The Value Of Sad Endings

Most people love a good satisfying happy ending. There are also many popular and well-loved stories out there that don’t end so well, yet many of us love them anyway. Why is it that some of us are drawn to sad stories? It might mean that you enjoy being emotionally challenged; you like to relate to others and you’re not afraid to let your mind travel to deeper places.

There is value in sad stories and sad endings. No, their purpose isn’t to make you feel depressed or to make you pity the author who wrote them – if you feel that way then you missed the point behind the writing.

I think a well-written sad ending can be very powerful. Why? It is soaked with humanity. It makes us think, feel, and empathize with others. It takes us out of our own life and draws us to the window of another’s struggles. Often, a sad ending can bring you a sense of relief. You think: “Wow after watching that I’m really happy about my life now!”

A sad ending can also evoke emotions that make you think deeper. It lets you put yourself in someone else’s shoes. If a story really affects you, I think it can make you a kinder and more thoughtful person. Those books that show the plight of certain people (or animals) can even influence how you behave moving forward – you might think twice before supporting a big corporation or even how you talk about other people. It’s amazing how powerful stories can be – happy and sad – yet there’s something particularly strong about an ending that makes your heart ache.

When you think about the ending of a story like The Book Thief or The Boy In The Striped Pajamas, you imagine the cruelty some people have experienced because of hate, prejudice, violence, etc. Yes, the outcome is unspeakably sad and no one enjoys thinking about such terrible things, but it does make you feel for others and remember how important it is to see everyone as equal. The message is loud and clear: If you support any movement that starts with prejudice, children will die in the streets; innocent people will face an early death.

The ending will of this movie will break your heart, yet the point it brings home will make you never want to entertain prejudice again. What really gets the audience is that all of this really happened in the past … and the world still allows things like this to happen today. Sometimes it takes a sad ending to remind us.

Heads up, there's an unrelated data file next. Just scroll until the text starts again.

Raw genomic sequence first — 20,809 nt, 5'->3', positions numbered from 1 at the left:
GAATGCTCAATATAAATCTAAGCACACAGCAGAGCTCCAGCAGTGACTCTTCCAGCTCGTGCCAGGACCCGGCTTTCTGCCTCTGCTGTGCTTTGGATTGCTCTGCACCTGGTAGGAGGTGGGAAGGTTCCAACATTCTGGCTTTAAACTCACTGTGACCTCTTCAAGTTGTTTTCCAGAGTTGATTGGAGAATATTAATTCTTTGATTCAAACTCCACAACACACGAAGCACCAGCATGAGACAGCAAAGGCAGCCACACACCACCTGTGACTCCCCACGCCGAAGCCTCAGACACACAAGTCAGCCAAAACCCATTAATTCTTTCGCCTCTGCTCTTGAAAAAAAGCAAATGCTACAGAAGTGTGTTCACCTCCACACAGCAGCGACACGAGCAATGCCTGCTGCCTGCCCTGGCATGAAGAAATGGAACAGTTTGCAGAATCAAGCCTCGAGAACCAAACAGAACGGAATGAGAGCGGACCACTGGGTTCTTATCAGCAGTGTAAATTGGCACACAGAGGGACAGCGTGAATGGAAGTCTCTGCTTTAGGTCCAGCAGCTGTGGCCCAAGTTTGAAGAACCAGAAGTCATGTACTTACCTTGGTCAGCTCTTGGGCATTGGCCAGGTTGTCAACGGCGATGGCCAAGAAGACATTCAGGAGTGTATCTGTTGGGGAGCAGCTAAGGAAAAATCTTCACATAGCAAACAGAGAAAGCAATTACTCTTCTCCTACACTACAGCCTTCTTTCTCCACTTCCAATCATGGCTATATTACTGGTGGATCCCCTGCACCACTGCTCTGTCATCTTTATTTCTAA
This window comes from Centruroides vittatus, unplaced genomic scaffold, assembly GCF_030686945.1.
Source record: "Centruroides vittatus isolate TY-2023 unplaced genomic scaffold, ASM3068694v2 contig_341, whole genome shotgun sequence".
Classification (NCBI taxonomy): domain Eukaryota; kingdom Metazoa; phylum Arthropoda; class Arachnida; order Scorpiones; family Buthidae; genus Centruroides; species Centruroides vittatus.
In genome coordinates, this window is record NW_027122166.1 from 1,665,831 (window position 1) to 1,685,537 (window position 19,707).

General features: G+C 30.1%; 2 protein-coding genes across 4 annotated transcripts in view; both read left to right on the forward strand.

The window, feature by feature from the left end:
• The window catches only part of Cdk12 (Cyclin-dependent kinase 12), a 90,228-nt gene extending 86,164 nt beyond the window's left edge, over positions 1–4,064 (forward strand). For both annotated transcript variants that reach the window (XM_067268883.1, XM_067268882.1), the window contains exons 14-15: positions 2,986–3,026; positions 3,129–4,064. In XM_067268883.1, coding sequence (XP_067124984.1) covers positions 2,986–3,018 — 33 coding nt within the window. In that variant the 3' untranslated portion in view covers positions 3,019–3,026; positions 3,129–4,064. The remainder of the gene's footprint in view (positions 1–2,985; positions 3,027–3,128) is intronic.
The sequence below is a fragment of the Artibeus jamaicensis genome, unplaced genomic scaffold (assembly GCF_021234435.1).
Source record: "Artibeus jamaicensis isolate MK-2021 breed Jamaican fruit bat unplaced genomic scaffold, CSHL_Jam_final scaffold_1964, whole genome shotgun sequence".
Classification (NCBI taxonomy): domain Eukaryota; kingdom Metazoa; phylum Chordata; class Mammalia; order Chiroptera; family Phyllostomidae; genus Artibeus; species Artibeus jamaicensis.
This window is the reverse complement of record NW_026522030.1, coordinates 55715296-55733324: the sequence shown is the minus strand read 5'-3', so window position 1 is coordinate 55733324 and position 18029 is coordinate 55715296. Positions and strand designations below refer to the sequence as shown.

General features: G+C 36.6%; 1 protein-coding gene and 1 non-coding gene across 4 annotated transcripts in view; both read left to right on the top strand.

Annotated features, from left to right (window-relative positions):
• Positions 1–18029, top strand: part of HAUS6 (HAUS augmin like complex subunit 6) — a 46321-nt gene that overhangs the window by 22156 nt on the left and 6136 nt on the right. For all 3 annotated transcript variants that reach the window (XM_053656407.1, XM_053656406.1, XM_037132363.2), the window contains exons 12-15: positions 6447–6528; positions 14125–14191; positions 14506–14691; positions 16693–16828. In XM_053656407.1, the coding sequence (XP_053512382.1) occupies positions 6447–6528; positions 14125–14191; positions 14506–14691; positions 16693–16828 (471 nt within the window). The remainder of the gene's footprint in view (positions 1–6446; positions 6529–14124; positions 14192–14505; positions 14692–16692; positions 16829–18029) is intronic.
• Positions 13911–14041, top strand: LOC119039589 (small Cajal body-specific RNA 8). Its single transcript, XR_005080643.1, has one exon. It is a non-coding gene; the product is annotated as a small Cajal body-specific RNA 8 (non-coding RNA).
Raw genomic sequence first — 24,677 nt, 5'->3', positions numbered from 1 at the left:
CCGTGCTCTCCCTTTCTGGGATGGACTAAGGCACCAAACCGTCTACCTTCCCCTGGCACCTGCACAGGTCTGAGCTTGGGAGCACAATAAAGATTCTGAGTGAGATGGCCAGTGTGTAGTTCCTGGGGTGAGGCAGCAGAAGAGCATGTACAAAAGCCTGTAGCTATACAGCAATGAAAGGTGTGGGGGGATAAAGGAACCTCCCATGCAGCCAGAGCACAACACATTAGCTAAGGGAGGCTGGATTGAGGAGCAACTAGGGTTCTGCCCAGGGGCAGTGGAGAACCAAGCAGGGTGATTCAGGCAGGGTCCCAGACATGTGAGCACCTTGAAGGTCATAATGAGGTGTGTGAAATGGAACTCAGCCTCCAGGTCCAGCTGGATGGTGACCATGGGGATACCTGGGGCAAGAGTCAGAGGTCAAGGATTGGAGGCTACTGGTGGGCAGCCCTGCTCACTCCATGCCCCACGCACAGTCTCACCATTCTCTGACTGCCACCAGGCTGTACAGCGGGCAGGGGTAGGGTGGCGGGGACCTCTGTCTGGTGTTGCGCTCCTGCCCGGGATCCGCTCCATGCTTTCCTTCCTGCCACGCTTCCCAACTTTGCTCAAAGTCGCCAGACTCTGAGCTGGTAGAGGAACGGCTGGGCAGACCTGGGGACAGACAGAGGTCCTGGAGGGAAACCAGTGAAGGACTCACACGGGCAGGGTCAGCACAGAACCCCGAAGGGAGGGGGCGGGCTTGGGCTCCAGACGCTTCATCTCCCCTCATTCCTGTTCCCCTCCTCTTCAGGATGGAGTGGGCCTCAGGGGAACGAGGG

Alongside the sad ending is a bittersweet ending. I predict that most people probably prefer the ending that has a decent blend of happy and sad. The ending of The Butterfly Effect is a great example of a bittersweet ending (**Spoiler alert** if you’ve never seen it and you’re interested, skip past the rest of this paragraph and read after the video clip) – the main character went back in time to scare the girl he loves away from him. He did this so they could be released from the terrible outcomes that came from them being together. This is very sad, but at the end of the movie, they pass by one another on the sidewalk and they’re both successful professionals. He stops to stare at her in shock – and she’s striding confidently and put together. It’s so sad that they couldn’t be together in the end, but his sacrifice saved her from the other sad endings she always fell into. I thought this was so beautiful. (Of course, in reality, we can’t go back in time to change things that we think we messed up, but maybe the ending hints that we can still make things in the present time. Sometimes things can be mended and we can right our wrongs.)

We all need happy endings, too. Life has many moments of joy and I believe everyone deserves happiness. Yet some people (Such as those subject to war, poverty, addiction, abuse, etc.) don’t always get happy endings. All of us will experience sadness at some point in our lives. Sad stories can make us feel heard. They remind us that other people go through hard times, too, and many people have it so much worse than we do.

Stories that illustrate the plight of other people/groups aren’t intended to make us feel guilty, but to make us grateful for our fortunes and to think more about the world. Stories can be amazing at spreading awareness and they can help shape entire movements, such as Uncle Tom’s Cabin. The ending of the book is sad, but it made people not only think about the horrors of slavery, but to want better endings for people who were forced into it. It’s said that the book actually helped get the ball rolling for abolishing slavery (at the expense of many lives during the Civil War, sadly).

I believe you can stop prejudice and hate when the right emotions are evoked. Sometimes, sad stories can be the current that brings about change.

(Photo by Mariana Montrazi from Pexels)

7 comments

  1. The bottom line is being realistic. And and at times, sadness is the only reality. So, instead of judging it for its negativity, embrace it for all the strength and wisdom that comes from it. Great post! πŸ™‚

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